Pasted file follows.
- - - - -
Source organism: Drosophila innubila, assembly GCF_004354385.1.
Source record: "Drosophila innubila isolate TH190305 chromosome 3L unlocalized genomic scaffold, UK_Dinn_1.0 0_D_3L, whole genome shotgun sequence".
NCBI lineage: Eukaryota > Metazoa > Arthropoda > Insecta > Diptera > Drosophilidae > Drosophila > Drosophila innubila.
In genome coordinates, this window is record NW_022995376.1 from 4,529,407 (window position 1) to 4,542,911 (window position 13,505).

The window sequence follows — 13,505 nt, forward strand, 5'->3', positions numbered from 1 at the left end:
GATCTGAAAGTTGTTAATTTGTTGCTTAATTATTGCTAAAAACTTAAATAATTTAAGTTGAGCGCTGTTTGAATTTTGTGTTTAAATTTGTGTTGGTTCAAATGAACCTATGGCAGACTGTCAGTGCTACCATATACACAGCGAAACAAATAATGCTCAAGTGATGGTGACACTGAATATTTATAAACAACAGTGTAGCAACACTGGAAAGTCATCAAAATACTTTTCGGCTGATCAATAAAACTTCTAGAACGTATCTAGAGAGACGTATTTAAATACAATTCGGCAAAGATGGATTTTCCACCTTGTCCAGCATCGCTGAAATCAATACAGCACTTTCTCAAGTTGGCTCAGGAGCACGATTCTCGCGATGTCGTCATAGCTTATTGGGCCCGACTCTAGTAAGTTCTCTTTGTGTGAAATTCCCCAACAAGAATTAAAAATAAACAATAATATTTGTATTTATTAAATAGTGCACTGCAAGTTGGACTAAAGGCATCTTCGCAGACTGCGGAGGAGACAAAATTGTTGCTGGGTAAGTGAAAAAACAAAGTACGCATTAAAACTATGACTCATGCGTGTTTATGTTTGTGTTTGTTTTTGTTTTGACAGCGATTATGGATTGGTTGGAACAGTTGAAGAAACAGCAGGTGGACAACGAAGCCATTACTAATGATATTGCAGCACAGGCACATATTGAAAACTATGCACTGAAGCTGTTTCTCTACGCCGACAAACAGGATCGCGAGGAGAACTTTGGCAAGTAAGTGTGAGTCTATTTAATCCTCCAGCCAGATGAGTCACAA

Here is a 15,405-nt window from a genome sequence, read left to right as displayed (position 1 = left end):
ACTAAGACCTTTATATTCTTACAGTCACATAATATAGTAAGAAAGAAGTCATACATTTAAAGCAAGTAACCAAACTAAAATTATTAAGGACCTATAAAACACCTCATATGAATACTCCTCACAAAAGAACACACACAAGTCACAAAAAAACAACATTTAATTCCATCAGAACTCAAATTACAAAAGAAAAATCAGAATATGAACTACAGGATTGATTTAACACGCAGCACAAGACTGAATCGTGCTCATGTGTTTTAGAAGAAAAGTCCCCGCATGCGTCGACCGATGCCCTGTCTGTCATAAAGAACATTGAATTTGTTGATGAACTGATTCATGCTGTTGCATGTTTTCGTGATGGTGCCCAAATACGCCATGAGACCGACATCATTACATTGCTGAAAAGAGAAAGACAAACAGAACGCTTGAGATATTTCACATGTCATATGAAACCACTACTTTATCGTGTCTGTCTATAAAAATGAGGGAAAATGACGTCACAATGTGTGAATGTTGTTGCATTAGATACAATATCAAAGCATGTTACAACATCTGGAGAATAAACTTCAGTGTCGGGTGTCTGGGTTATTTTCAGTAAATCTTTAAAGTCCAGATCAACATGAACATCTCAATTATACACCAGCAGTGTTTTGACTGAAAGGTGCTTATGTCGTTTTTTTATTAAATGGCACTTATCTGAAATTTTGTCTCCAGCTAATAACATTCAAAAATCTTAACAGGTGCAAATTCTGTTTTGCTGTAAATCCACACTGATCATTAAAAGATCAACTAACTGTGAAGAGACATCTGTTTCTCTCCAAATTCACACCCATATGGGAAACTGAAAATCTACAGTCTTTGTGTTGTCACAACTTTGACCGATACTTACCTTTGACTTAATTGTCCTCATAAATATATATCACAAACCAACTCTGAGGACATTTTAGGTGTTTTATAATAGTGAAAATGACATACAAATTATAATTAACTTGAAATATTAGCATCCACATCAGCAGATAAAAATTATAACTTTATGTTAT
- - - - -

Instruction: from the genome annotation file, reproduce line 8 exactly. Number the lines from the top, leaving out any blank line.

ACTAAGACCTTTATATTCTTACAGTCACATAATATAGTAAGAAAGAAGTCATACATTTAAAGCAAGTAACCAAACTAAAATTATTAAGGACCTATAAAACACCTCATATGAATACTCCTCACAAAAGAACACACACAAGTCACAAAAAAACAACATTTAATTCCATCAGAACTCAAATTACAAAAGAAAAATCAGAATATGAACTACAGGATTGATTTAACACGCAGCACAAGACTGAATCGTGCTCATGTGTTTTAGAAGAAAAGTCCCCGCATGCGTCGACCGATGCCCTGTCTGTCATAAAGAACATTGAATTTGTTGATGAACTGATTCATGCTGTTGCATGTTTTCGTGATGGTGCCCAAATACGCCATGAGACCGACATCATTACATTGCTGAAAAGAGAAAGACAAACAGAACGCTTGAGATATTTCACATGTCATATGAAACCACTACTTTATCGTGTCTGTCTATAAAAATGAGGGAAAATGACGTCACAATGTGTGAATGTTGTTGCATTAGATACAATATCAAAGCATGTTACAACATCTGGAGAATAAACTTCAGTGTCGGGTGTCTGGGTTATTTTCAGTAAATCTTTAAAGTCCAGATCAACATGAACATCTCAATTATACACCAGCAGTGTTTTGACTGAAAGGTGCTTATGTCGTTTTTTTATTAAATGGCACTTATCTGAAATTTTGTCTCCAGCTAATAACATTCAAAAATCTTAACAGGTGCAAATTCTGTTTTGCTGTAAATCCACACTGATCATTAAAAGATCAACTAACTGTGAAGAGACATCTGTTTCTCTCCAAATTCACACCCATATGGGAAACTGAAAATCTACAGTCTTTGTGTTGTCACAACTTTGACCGATACTTACCTTTGACTTAATTGTCCTCATAAATATATATCACAAACCAACTCTGAGGACATTTTAGGTGTTTTATAATAGTGAAAATGACATACAAATTATAATTAACTTGAAATATTAGCATCCACATCAGCAGATAAAAATTATAACTTTATGTTAT